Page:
DES MOINES — Outside the Iowa Capitol, Yena Balekyani, a black woman from Des Moines who has been participating in protests for racial justice, had a message as she called for new state laws to address the issue.
“I am holding you guys accountable. I will be here,” Balekyani said. “And if this is not passed, I will be in the streets. We will be out here every single night until black lives matter again.”
Inside the Iowa Capitol, when asked how important it is for her to sign racial justice legislation into law this session — which likely will end in the next couple of weeks — Gov. Kim Reynolds touted criminal justice reform measures her administration has undertaken and is working on, but seemed to manage expectations for any new laws this year.
“We’ve made some significant steps. But we have a ways to go. And it’s going to be important that we have meaningful and thoughtful conversations, that we continue to look at what we have done, (and) where do the gaps continue to exist,” the Republican governor said. “We’re not going to fix this overnight. But we need to listen we need to understand, and we need to demonstrate that we are making progress along the way.”
Balekyani spoke about her experiences during a news conference hosted by Statehouse Democrats on the western steps of the Capitol, the site of multiple protests over the past week.
Nightly protests have broken out across Iowa and the country after George Floyd, a black Minnesota man, died after a white police officer held him in a choke hold by kneeling on his neck.
Democrats introduced a package of legislative proposals to begin addressing the racial justice issues being raised by the protesters: a ban on police use of choke holds or neck restraints, making it illegal to rehire law enforcement officers who were previously fired for misconduct or using excessive force, and giving the state attorney general and local county attorneys the authority to investigate police misconduct.
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Rep. Ras Smith, a black state lawmaker from Waterloo, said Democrats in the Iowa House have presented the proposals to Republicans who are in the majority and thus set the policy agenda.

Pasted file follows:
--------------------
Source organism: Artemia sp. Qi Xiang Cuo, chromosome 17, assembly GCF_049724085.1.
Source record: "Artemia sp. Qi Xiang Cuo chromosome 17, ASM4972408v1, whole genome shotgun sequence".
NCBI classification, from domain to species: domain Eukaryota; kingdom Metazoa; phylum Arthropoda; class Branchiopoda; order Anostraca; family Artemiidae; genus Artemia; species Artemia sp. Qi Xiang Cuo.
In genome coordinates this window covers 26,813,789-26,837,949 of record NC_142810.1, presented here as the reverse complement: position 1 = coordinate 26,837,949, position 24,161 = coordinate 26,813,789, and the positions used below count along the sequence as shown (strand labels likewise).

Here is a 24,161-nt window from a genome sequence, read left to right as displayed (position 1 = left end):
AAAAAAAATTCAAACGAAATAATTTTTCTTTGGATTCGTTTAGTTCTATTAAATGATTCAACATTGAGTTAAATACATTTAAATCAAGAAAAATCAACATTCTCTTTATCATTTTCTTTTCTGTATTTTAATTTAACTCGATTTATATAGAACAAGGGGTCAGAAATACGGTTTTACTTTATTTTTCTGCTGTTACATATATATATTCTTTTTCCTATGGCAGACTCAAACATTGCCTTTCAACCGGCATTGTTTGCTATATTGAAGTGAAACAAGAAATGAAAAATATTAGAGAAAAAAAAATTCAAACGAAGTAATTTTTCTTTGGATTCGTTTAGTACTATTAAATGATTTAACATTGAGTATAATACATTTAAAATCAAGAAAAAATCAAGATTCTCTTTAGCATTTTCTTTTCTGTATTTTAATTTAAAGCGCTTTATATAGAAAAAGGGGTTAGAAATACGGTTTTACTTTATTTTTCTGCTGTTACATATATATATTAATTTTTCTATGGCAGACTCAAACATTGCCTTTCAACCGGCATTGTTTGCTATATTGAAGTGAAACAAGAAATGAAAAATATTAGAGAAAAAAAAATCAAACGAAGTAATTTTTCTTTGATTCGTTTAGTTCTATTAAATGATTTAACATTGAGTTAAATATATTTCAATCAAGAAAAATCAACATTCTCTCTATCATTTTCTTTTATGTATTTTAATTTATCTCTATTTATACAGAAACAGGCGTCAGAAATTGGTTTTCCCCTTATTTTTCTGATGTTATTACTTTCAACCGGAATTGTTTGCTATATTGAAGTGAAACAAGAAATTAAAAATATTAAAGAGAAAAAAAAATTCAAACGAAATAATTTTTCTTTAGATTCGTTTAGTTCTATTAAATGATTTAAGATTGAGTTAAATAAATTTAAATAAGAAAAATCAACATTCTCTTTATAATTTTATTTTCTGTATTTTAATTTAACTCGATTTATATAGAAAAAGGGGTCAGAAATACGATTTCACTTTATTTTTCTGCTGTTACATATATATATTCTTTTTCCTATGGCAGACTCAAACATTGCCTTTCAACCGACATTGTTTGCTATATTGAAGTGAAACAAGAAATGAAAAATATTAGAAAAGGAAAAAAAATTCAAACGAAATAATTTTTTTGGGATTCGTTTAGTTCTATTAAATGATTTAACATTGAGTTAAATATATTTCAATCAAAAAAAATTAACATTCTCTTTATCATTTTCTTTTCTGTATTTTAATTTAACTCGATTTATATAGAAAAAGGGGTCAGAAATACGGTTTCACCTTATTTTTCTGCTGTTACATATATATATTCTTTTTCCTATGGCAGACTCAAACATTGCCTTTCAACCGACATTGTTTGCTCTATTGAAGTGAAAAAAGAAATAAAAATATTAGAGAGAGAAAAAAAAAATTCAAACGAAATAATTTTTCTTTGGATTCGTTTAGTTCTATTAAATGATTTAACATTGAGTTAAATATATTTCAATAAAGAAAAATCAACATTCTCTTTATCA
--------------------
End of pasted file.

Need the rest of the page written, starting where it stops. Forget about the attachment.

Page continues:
“We have had conversation, and our goal is to continue to push forward with pressure to make sure that those conversations manifest themselves in to real action,” Smith said.
Later Thursday, at a news conference inside the Iowa Capitol, Reynolds noted the work done by her administration’s task force on criminal justice reform, which will continue to meet.
Reynolds also has championed a proposal to amend the state constitution to automatically restore the voting rights of felons who complete their sentence. That proposal has been amended by lawmakers to require felons pay fines and restitution before having their rights restored — a stipulation advocates decry as a poll tax.
But that task force’s work is focused on criminal justice reform, not other issues of racial equality that the protesters want addressed.
“We must work hard to identify the cracks in the system that perpetuate practices that continually victimize black communities and brown communities as well from any form of police violence and brutality,” Balekyani said. “Everyone has a part in this change, and our lawmakers here have the responsibility to make sure that legislation represents and protects groups that for years have not had the privilege of protection.”
On Wednesday, Democrats in the Iowa Senate pressed majority Republicans in that chamber whether they plan to advance racial justice legislation. Senate Majority Leader Jack Whitver, a Republican from Ankeny, noted the felon voting legislation and said he welcomes the introduction of any proposals, but that none have been brought to him and none were in the works.
“Any of the members who are interested in this, I am happy to look at any specific proposals you bring forward. I have not seen any of those yet,” Whitver said.
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Senate Minority Leader Janet Petersen, D-Des Moines, said she would be willing to work with Whitver on legislation.
Legislators just resumed the session Wednesday after an 11-week break during the COVID-19 pandemic. They expect to finish the session within the next couple of weeks.
During Thursday’s news conference, held as a bright sun shined on the Capitol, Smith — who represents the city with the largest share of black residents in the state — said legislative action this session is critical.
“The sweat of my brow is not because of this heat, it’s because of the anger that I have inside because of a lack of action,” Smith said. “No legislation is going to bring back George Floyd. That’s hard for me, because I want to fix it. But this is where we start. This is where we start to turn that apathy of the some in to the action of the many.”